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Dublin: 5 °C Tuesday 19 February, 2019
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'Stephen has special needs, but whenever Tom could pass a ball to him, he did. If there was a ruck, he'd drag him in'

Stephen Lee and Tom Farrell battled alongside one another for Coolmine RFC as kids, with each man going on to achieve success in an Irish shirt.

Connacht centre Tom Farrell alongside Stephen Lee, who will represent Ireland at the Special Olympics in Abu Dhabi next month.
Connacht centre Tom Farrell alongside Stephen Lee, who will represent Ireland at the Special Olympics in Abu Dhabi next month.
Image: Jennifer Lee, Coolmine RFC

“IT IS AMAZING,” club president Sean Lee says warmly. “Just thinking back to those horrible wet Saturdays and Sundays, Under 10s, the two boys togging out together and heading off into battle. Little did we think back then they would each be wearing an Irish jersey all these years later.”

It was an exciting morning at Coolmine Rugby Club a fortnight ago. Flocks of players came together as one of the club’s own — their proud prodigal son — returned to his old stomping ground to volunteer his time, running through training sessions, signing autographs and taking a whole heap of photos with smiling, giddy faces. Kids and their parents, alike, queuing for selfies.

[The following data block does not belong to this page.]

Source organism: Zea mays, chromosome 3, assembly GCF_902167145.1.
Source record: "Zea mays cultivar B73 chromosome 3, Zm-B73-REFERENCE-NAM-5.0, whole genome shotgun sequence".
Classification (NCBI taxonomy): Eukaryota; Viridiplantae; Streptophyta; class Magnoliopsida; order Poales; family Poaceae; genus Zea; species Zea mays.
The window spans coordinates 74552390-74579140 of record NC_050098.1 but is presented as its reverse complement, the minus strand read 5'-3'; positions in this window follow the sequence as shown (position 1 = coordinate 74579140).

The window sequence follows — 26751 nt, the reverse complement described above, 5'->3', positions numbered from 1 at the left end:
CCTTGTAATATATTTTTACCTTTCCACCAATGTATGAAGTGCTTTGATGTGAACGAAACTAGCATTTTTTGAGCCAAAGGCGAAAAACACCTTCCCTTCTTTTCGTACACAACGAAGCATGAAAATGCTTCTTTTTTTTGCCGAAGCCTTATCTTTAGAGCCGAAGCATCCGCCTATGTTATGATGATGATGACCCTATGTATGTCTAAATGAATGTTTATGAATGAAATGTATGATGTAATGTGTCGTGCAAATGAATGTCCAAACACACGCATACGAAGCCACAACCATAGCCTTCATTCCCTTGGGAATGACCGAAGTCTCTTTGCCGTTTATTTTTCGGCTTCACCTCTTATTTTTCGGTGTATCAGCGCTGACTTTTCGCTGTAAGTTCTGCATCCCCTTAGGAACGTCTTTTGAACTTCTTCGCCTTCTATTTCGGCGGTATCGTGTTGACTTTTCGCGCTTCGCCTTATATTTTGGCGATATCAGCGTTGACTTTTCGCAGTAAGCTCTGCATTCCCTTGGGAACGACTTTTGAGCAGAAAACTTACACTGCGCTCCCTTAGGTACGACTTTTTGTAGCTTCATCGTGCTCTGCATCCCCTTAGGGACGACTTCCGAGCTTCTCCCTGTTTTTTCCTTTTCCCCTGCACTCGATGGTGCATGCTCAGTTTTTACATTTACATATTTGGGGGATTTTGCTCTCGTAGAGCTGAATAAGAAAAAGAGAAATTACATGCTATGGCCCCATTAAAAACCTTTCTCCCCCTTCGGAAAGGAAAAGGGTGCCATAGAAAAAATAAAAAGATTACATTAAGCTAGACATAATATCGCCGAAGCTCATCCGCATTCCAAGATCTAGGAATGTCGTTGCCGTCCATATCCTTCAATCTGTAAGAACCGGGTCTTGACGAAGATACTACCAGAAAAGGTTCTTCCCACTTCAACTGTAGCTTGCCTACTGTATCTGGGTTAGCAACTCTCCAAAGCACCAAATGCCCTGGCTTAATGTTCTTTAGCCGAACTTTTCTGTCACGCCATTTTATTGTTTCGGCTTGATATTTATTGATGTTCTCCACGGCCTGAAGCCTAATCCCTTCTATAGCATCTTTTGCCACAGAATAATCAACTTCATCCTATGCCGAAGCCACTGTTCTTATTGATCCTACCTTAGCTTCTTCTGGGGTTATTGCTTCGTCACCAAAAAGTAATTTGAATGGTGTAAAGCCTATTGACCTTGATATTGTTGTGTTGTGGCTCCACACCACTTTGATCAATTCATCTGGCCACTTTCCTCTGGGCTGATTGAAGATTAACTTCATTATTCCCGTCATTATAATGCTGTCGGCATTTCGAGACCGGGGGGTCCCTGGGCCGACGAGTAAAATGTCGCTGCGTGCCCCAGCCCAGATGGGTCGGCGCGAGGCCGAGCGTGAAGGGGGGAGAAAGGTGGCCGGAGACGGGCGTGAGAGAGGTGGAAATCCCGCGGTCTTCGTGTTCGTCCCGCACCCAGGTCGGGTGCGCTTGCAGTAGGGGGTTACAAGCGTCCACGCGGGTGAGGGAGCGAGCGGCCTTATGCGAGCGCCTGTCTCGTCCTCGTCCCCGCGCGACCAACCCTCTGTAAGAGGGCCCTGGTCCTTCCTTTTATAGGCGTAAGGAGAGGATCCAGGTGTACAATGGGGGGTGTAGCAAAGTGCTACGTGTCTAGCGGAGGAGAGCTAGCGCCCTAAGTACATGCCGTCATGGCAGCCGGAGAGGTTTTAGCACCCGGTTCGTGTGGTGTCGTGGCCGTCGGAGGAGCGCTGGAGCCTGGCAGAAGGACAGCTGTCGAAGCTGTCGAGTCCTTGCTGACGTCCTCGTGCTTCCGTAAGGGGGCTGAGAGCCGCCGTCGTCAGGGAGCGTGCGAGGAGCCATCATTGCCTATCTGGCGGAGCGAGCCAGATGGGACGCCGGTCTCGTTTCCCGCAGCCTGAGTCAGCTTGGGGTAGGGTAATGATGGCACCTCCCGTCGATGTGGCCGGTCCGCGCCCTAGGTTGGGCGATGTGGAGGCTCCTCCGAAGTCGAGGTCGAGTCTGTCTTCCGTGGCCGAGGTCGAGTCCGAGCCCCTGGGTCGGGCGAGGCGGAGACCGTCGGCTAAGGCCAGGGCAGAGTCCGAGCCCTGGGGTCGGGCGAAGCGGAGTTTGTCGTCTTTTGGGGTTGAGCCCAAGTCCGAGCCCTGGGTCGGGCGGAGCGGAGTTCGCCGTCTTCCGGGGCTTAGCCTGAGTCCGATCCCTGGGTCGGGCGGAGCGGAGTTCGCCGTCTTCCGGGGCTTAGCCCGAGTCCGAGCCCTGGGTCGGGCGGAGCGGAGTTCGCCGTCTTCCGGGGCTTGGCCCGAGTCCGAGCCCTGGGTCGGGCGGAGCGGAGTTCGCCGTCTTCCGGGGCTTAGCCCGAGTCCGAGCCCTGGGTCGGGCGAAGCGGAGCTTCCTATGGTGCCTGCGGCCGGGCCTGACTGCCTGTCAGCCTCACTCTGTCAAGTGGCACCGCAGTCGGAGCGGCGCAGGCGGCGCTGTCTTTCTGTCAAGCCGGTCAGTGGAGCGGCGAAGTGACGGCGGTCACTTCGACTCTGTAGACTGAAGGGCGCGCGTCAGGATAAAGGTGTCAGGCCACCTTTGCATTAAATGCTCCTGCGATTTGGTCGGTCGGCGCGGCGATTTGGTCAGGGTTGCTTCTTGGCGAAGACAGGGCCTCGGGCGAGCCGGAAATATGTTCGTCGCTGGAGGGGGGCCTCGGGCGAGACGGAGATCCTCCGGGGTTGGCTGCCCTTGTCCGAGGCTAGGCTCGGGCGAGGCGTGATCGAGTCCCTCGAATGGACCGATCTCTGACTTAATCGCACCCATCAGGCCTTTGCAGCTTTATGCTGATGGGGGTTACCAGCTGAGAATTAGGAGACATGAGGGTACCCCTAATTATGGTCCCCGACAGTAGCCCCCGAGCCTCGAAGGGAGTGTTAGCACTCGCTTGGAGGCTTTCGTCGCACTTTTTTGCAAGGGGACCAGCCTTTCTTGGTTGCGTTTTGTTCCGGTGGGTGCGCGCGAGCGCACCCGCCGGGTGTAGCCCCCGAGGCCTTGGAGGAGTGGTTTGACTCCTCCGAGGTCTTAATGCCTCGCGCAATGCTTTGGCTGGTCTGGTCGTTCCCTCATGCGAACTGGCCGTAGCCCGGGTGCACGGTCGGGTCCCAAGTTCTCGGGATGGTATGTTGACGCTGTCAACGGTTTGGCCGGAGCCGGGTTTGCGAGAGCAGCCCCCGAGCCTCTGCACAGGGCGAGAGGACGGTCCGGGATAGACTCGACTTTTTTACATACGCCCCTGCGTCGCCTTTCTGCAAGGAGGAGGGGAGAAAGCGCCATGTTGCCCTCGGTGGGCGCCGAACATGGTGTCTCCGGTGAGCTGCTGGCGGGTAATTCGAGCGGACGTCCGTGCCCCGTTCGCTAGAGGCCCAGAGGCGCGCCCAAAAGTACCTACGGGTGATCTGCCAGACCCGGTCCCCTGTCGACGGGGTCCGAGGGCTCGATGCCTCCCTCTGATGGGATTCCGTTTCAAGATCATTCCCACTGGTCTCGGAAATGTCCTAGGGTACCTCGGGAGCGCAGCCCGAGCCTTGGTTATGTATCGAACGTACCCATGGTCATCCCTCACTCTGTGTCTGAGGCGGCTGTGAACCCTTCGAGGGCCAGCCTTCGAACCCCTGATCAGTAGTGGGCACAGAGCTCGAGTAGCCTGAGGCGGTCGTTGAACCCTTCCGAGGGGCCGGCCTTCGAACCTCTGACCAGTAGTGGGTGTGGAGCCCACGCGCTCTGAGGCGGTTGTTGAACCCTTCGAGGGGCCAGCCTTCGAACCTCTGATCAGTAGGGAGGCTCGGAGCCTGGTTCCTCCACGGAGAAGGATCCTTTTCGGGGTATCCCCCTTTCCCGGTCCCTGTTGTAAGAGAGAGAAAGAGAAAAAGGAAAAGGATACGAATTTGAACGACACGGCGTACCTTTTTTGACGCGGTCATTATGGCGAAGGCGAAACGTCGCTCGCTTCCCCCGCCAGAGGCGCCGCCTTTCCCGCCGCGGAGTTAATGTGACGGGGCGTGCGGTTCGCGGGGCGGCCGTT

Tom Farrell had only arrived back in Dublin the day before. The promising Connacht centre had just spent a week away with Joe Schmidt’s squad in Portugal for some final warm-weather training ahead of this month’s Six Nations.

But he was more than happy to be back where it all began. Back to where he got his start in rugby all those years ago on the sodden fields in Ashbrook, west Dublin. Farrell met more than a few familiar faces upon returning to his old club two weeks ago, but one face in particular he immediately recognised. His old team-mate, Stephen.

Tom Farrell Tom Farrell was named in Joe Schmidt's Ireland squad for this month's Six Nations. Source: Bryan Keane/INPHO

“When we saw Tom coming over on the Saturday morning at the clubhouse, I just gave him a big, huge hug,” says Sean, Stephen Lee’s dad and Coolmine RFC president.

“We were all chatting and catching up. Tom was bigging Stephen up, praising his accomplishments being an Olympian with Team Ireland, and he was playing down his own success with Connacht.”